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When purple things are pulsating on your mind, I'm the one whose clock you want to clean. Aiding is Sparky, the Astral Plane Zen Pup Dog from his mountain stronghold on the Northernmost Island of the Happy Ninja Island chain, this blog will also act as a journal to my wacky antics at an entertainment company and the progress of my self published comic book, The Deposit Man which only appears when I damn well feel like it. Real Soon Now.

Tuesday, October 11, 2005

Sparky: The Plame Affair & Why you should care

The GOP Elites lied manipulating the media to make Iraq's Saddam and the Ba'athists the replacement "Evil Empire!"

I don't mind Saddam's removal - would have preferred to see an UN-backed InterPol Force and a whole shit load of troops go in and arrest the bastard and his cronies ...

Different kind of Police Action for your average "Land war in Asia" Vietnam flashback - eh?

Plame affair

Valerie Plame with her husband Joseph C. Wilson, photographed after her CIA identity became public knowledge.

Karl Rove Mocks the Dead and Maimed He's Responsible for in the Illegal Iraq War.
Bush administration handling of pre-war intelligence
Related stories
External links
The Plame Affair (aka. CIA leak scandal, Plame scandal, or Plamegate1) is the common term for an ongoing United States political scandal which has origins in the Iraq disarmament crisis of late 2002, and concerned the identification of Valerie Plame, wife of retired ambassador Joseph C. Wilson, as a CIA "operative on weapons of mass destruction" in a July 2003 column by conservative punditRobert Novak. Novak's column was published only eight days after the publication of a New York Times op-ed written by Wilson, which was highly critical of the Bush administration's use of "unreliable" "yellowcake" documents as part of its rationale for the Iraq War.

Wilson claims that Novak had conspired with Bush administration sources to expose his wife's identity as political retribution for his earlier criticism. Divulging the identity of an undercover CIA agent is, in some circumstances, a federal crime in the United States.

The Plame Affair includes the subsequent Independent Council investigation by special appointee Patrick Fitzgerald into the actions of Bush administration officials —including Karl Rove, Scooter Libby, Ari Fleischer, and unknown others— regarding their knowledge of the leak of Plame's identity. In addition to Novak, six other journalists are reported to have known Plame's identity before the Novak column was published, including NBC's Tim Russert, and Judith Miller of The New York Times, who spent 85 days in jail for failing to divulge the identity of her confidential administration source to a grand jury.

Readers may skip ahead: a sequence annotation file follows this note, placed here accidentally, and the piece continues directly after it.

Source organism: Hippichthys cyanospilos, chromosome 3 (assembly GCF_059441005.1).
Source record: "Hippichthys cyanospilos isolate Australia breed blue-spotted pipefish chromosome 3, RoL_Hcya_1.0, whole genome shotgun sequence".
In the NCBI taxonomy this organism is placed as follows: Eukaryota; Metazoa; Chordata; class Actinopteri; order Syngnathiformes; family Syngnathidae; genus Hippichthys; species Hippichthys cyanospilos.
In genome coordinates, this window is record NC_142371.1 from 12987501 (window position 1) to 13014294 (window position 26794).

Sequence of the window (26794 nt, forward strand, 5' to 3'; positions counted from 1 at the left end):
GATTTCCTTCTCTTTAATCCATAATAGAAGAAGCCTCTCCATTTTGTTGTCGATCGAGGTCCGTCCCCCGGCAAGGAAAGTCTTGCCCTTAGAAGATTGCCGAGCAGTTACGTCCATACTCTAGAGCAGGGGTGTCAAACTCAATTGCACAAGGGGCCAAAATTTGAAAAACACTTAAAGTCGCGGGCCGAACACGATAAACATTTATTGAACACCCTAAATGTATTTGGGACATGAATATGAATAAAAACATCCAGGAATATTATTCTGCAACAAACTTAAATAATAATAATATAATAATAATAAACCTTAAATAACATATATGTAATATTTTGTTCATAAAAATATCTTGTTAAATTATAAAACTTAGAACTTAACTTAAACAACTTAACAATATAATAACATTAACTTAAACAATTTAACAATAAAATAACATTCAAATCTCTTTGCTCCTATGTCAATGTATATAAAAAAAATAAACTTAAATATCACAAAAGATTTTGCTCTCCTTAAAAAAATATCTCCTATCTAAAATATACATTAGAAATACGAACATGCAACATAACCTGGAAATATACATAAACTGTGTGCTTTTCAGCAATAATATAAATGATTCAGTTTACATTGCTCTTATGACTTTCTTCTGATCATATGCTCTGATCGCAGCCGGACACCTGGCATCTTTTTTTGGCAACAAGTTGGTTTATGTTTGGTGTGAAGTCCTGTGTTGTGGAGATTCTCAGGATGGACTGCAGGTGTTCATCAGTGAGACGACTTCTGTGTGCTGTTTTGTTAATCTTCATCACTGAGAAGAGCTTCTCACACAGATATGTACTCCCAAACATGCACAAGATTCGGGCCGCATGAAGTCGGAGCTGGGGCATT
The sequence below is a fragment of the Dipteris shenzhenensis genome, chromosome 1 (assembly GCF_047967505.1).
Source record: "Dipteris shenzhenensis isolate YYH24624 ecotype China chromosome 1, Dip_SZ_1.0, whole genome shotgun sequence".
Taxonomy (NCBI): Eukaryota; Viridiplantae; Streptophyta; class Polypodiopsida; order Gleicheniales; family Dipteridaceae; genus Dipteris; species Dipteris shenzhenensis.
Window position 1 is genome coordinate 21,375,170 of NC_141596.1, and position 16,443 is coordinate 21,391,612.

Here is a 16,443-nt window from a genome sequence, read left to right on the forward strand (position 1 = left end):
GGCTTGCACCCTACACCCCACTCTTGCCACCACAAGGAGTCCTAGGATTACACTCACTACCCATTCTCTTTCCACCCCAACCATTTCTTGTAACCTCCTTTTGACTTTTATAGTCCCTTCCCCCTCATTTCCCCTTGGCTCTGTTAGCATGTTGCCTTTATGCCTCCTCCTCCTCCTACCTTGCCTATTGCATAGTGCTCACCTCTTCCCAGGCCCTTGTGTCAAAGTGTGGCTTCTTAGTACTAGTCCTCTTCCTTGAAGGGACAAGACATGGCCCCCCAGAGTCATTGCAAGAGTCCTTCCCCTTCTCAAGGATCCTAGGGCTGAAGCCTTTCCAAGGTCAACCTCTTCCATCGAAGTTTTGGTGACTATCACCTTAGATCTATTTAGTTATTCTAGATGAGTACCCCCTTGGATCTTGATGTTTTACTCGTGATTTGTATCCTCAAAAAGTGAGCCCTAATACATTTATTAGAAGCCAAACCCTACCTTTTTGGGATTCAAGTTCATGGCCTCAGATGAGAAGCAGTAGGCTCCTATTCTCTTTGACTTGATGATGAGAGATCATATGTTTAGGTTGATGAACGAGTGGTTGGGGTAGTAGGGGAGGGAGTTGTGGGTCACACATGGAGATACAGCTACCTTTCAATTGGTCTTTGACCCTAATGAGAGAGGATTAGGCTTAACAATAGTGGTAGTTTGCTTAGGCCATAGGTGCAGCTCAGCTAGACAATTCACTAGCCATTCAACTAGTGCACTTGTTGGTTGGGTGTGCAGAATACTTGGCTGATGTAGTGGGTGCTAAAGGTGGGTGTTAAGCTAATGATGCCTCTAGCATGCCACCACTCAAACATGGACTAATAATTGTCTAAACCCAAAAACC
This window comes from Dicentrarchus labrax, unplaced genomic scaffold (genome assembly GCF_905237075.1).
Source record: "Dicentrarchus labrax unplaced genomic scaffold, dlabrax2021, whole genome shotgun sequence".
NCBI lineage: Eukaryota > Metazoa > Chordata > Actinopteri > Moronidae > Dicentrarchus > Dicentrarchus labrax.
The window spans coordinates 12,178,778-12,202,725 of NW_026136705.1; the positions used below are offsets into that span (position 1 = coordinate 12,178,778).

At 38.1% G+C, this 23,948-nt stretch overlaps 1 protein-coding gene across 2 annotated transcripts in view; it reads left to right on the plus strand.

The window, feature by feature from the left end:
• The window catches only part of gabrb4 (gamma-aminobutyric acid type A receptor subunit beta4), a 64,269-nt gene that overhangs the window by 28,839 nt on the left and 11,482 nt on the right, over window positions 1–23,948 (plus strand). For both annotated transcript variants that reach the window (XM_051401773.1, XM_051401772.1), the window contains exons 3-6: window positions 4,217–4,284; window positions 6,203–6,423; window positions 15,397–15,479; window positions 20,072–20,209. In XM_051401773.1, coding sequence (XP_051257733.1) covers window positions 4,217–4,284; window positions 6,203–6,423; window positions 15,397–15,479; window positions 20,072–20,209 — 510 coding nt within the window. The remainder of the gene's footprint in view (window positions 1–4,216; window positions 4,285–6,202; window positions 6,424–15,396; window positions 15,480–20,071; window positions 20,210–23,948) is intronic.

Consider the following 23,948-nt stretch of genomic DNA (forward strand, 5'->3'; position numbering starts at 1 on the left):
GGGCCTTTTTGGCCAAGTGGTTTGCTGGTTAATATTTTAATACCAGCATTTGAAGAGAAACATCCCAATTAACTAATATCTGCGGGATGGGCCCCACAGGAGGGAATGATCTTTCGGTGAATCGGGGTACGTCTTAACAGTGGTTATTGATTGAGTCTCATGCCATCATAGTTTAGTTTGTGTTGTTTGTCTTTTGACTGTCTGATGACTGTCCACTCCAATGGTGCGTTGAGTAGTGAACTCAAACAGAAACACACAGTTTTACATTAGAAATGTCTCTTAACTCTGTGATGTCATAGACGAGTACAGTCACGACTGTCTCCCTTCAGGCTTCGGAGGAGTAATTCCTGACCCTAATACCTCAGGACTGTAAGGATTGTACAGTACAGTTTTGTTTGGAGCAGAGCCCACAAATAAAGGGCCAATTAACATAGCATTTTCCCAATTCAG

Media commentary

Judith Miller has drawn support from some journalists, and in particular the editorial page of the New York Times, for the right to keep her sources a secret and for what she has consistently maintained is a principled defense of the First Amendment.

Miller has also been characterized by some (notably syndicated columnist and blogger Arianna Huffington) as a possible co-conspirator with the Bush Administration in the attempt to discredit former Ambassador Joseph C. Wilson, who openly questioned the intelligence used to justify the 2003 Invasion of Iraq.[1][2] Columnist Margaret Kimberly wrote "[Miller] isn’t protecting a whistle blower. She is protecting someone who retaliated against a whistle blower."[3] Predicting in an August 8, 2005 interview with radio host Don Imus that other employees of the New York Times would soon be subpoenaed by Special Counsel Patrick Fitzgerald, James Carville speculated "[i]t's going to be very interesting to see whether [Miller's] problem is a First Amendment [problem] — i.e., I want to protect a source — or a Fifth Amendment [problem] — I was out spreading this stuff, too."[4]

In the days since Miller's release from prison and her wavier from a promise of confidentiality from her source, media observers have criticized Miller and the New York Times for not publishing Miller's role in the Plame-Wilson leak, not even to explain why the full story can not now be revealed. The lawyer for Scooter Libby told the media that Miller was advised over a year ago that she could testify about her conversations with Libby.One columnist has reported that Miller has a pending million dollar book deal on the Plame leak story.[5] [6] [7][8]

External links and references
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Miller links

My thoughts are dark. - Sparks


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